Trans March organizers are cleaning up after someone took it upon themselves to promote the event by defacing the Church and Wellesley gateway marker near Cawthra Square Park.
March organizer Nicki Ward was saddened to learn that “Trans March June 28” had been scrawled in black paint on the marker over the weekend.
“We don’t know who did it,” she says. “We can’t figure it out. Obviously we don’t approve, but you can see the frustration from the person who did it. It makes me feel very sad. It’s a sign of desperation.”
A similar tag was also posted on the window of the shuttered Church Street Coffee Time store, a Village bulletintold Xtra in April that the markers are “vandal-proof.”
BIA co-chair Liz Devine declined to comment to Xtra. She asked that Xtra forward questions to the 519 Church Street Community Centre, which she says has taken over all BIA communications. However, The 519 communications department did not respond to Xtra‘s request to comment by press time.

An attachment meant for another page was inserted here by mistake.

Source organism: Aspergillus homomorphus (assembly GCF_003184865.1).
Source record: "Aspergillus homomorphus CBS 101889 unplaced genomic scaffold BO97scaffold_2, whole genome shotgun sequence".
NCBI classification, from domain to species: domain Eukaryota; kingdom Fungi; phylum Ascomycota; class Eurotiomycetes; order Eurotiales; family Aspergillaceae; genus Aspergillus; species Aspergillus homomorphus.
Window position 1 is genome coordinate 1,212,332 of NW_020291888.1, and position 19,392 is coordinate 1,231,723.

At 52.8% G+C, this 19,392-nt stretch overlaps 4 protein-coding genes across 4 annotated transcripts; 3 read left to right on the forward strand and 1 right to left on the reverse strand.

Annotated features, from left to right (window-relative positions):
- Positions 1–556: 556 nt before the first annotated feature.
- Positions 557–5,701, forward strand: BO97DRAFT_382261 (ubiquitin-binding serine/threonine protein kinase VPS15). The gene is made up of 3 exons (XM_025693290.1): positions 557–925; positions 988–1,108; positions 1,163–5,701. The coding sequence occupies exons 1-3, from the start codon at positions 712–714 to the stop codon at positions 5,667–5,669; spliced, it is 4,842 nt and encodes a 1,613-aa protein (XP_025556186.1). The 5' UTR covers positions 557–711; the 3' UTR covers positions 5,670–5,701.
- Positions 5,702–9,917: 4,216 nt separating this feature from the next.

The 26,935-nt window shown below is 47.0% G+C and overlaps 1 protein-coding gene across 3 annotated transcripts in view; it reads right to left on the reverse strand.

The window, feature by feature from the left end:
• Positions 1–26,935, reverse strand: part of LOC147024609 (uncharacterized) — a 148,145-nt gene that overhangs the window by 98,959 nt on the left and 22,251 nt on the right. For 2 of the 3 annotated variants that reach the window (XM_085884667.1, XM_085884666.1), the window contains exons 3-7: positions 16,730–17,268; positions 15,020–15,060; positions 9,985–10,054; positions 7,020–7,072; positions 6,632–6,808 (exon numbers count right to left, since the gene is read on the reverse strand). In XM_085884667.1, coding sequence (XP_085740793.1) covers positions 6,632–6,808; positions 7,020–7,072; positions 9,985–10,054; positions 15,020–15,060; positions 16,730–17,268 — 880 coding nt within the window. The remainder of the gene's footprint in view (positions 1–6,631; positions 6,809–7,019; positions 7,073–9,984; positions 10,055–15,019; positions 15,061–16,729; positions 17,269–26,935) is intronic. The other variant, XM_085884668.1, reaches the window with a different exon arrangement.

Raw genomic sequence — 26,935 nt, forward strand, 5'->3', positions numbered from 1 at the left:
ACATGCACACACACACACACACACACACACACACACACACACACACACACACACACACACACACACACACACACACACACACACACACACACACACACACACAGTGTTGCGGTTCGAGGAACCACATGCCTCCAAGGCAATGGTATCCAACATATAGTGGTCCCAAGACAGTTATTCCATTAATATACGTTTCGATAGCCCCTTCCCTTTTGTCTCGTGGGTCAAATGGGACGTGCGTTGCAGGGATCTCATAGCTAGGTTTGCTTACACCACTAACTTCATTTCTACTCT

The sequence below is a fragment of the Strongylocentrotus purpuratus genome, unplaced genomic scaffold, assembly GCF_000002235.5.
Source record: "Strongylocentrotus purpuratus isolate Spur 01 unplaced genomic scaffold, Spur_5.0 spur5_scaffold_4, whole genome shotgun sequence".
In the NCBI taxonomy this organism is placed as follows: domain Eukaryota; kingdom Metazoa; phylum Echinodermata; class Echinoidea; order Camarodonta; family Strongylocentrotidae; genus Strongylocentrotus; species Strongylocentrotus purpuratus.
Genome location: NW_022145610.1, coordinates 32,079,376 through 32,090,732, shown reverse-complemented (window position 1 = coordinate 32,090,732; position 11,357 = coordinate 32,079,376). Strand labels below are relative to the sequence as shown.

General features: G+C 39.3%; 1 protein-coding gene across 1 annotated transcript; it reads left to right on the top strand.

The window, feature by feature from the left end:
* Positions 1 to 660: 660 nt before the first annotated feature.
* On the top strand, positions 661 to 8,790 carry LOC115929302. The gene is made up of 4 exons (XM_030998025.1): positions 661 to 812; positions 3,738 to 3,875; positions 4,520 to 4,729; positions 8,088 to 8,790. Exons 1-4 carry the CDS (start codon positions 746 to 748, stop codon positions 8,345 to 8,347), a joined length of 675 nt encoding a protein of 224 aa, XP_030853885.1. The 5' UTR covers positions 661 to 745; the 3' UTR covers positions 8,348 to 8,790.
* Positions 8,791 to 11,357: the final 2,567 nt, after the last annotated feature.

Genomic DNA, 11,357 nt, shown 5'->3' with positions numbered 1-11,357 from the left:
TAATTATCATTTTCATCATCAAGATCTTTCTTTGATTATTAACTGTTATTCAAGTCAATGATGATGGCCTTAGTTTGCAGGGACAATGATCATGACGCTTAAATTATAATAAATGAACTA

Meanwhile, Ward says she doesn’t approve of the action, but she understands the motivation behind it.
“It was absolutely not the organizers,” she says. “And yes, it leaves a bad taste in my mouth.”
Ward says Trans March organizers have been pushing for Pride Toronto to do more to promote their march and to help get word out that the route has changed.
Local trans activists – who have been fighting for three years to hold the annual march on Yonge Street – won a victory against the city this year. In response to pressure from activists, police granted a permit so they could march on Yonge. Unfortunately, it wasn’t the route activists wanted.
The permit allows marchers to travel south on Yonge from Charles Street to Wood Street following a rally at George Hislop Parkette. Activists have decided they will not turn off Yonge at Wood and will continue to march south to Carlton Street, then head east to Allan Gardens.
Trans activists took out their anger on Pride Toronto after it was confirmed that the Pride Guide will reflect the route allowed by the permit, not the route chosen by activists.
Ward suspects a community member frustrated by this decision may be responsible for the graffiti.
“We don’t have a budget for communication,” she says. “So every time Pride Toronto puts out a piece of misinformation, or inaccurate information, it puts us back again.”
For more informaton on the Trans March, go to the Facebook page here.